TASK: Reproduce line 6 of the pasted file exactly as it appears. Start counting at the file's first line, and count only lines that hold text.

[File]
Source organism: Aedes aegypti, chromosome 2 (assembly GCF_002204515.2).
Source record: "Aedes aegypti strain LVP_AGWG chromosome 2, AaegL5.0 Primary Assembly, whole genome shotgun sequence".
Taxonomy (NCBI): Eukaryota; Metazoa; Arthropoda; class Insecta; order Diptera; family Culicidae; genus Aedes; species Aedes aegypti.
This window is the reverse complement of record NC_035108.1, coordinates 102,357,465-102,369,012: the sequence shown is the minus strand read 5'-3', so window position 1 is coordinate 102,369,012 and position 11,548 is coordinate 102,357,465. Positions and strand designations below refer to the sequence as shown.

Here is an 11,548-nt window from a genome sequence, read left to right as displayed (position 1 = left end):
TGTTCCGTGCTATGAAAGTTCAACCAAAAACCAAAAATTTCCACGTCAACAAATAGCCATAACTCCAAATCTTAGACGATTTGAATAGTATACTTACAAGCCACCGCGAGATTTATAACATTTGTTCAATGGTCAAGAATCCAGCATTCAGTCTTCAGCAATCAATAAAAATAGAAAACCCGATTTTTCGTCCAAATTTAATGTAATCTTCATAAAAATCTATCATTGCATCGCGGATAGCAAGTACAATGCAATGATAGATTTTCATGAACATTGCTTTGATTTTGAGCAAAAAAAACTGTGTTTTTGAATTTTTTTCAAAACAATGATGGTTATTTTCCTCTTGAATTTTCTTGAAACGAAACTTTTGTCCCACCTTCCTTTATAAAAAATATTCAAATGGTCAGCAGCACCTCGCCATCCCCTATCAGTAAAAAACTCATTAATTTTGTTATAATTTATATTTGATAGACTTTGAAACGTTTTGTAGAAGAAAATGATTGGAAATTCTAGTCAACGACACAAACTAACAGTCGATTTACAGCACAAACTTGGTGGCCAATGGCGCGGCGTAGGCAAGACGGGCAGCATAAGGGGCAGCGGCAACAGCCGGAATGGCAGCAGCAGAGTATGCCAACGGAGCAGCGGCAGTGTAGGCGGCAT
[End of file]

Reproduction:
TGTTCCGTGCTATGAAAGTTCAACCAAAAACCAAAAATTTCCACGTCAACAAATAGCCATAACTCCAAATCTTAGACGATTTGAATAGTATACTTACAAGCCACCGCGAGATTTATAACATTTGTTCAATGGTCAAGAATCCAGCATTCAGTCTTCAGCAATCAATAAAAATAGAAAACCCGATTTTTCGTCCAAATTTAATGTAATCTTCATAAAAATCTATCATTGCATCGCGGATAGCAAGTACAATGCAATGATAGATTTTCATGAACATTGCTTTGATTTTGAGCAAAAAAAACTGTGTTTTTGAATTTTTTTCAAAACAATGATGGTTATTTTCCTCTTGAATTTTCTTGAAACGAAACTTTTGTCCCACCTTCCTTTATAAAAAATATTCAAATGGTCAGCAGCACCTCGCCATCCCCTATCAGTAAAAAACTCATTAATTTTGTTATAATTTATATTTGATAGACTTTGAAACGTTTTGTAGAAGAAAATGATTGGAAATTCTAGTCAACGACACAAACTAACAGTCGATTTACAGCACAAACTTGGTGGCCAATGGCGCGGCGTAGGCAAGACGGGCAGCATAAGGGGCAGCGGCAACAGCCGGAATGGCAGCAGCAGAGTATGCCAACGGAGCAGCGGCAGTGTAGGCGGCAT